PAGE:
# Difference between revisions of "Basic Pascal Tutorial/Chapter 1/Assignment and Operations"

1E - Assignment and Operations (author: Tao Yue, state: unchanged)

Once you have declared a variable, you can store values in it. This is called assignment.

To assign a value to a variable, follow this syntax:

`variable_name := expression;`

Note that unlike other languages, whose assignment operator is just an equals sign, Pascal uses a colon followed by an equals sign, similarly to how it's done in most computer algebra systems.

The expression can either be a single value:

`some_real := 385.385837;`

or it can be an arithmetic sequence:

`some_real := 37573.5 * 37593 + 385.8 / 367.1;`

The arithmetic operators in Pascal are:

Operator Operation Operands Result
+ Addition or unary positive real or integer real or integer
- Subtraction or unary negative real or integer real or integer
* Multiplication real or integer real or integer
/ Real division real or integer real
div Integer division integer integer
mod Modulus (remainder division) integer integer

div and mod only work on integers. / works on both reals and integers but will always yield a real answer. The other operations work on both reals and integers. When mixing integers and reals, the result will always be a real since data loss would result otherwise. This is why Pascal uses two different operations for division and integer division. 7 / 2 = 3.5 (real), but 7 div 2 = 3 (and 7 mod 2 = 1 since that's the remainder).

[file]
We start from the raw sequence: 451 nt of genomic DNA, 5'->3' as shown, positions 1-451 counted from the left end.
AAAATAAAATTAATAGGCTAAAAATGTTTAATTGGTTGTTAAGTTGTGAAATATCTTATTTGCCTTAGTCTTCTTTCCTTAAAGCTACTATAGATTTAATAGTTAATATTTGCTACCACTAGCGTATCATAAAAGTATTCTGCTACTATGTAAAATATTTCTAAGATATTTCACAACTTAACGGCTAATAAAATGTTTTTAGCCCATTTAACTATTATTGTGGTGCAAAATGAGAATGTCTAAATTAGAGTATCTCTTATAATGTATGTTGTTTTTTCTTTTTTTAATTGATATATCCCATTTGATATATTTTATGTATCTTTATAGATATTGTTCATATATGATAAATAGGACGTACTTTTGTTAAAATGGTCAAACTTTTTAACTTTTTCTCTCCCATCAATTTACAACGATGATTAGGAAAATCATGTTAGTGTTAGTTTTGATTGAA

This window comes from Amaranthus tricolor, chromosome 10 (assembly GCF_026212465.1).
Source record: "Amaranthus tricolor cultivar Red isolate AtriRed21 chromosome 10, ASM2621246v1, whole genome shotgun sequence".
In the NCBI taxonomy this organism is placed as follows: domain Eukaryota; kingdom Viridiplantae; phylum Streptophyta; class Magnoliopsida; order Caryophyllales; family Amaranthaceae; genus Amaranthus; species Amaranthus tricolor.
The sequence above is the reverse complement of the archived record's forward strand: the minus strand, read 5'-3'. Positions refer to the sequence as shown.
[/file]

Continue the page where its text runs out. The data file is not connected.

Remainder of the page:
Each variable can only be assigned a value that is of the same data type. Thus, you cannot assign a real value to an integer variable. However, certain data types will convert to a higher data type. This is most often done when assigning integer values to real variables. Suppose you had this variable declaration section:

```var
some_int : integer;
some_real : real;```

When the following block of statements executes,

```some_int := 375;
some_real := some_int;```

some_real will have a value of 375.0.

Changing one data type to another is referred to as typecasting. Modern Pascal compilers support explicit typecasting in the manner of C, with a slightly different syntax. However, typecasting is usually used in low-level situations and in connection with object-oriented programming, and a beginning programming student will not need to use it. Here is information on typecasting from the GNU Pascal manual.

In Pascal, the minus sign can be used to make a value negative. The plus sign can also be used to make a value positive, but is typically left out since values default to positive.

Do not attempt to use two operators side by side, like in:

`some_real := 37.5 * -2;`

This may make perfect sense to you, since you're trying to multiply by negative-2. However, Pascal will be confused — it won't know whether to multiply or subtract. You can avoid this by using parentheses to clarify:

`some_real := 37.5 * (-2);`

The computer follows an order of operations similar to the one that you follow when you do arithmetic. Multiplication and division (* / div mod) come before addition and subtraction (+ -), and parentheses always take precedence. So, for example, the value of: 3.5*(2+3) will be 17.5.

Pascal cannot perform standard arithmetic operations on Booleans. There is a special set of Boolean operations. Also, you should not perform arithmetic operations on characters.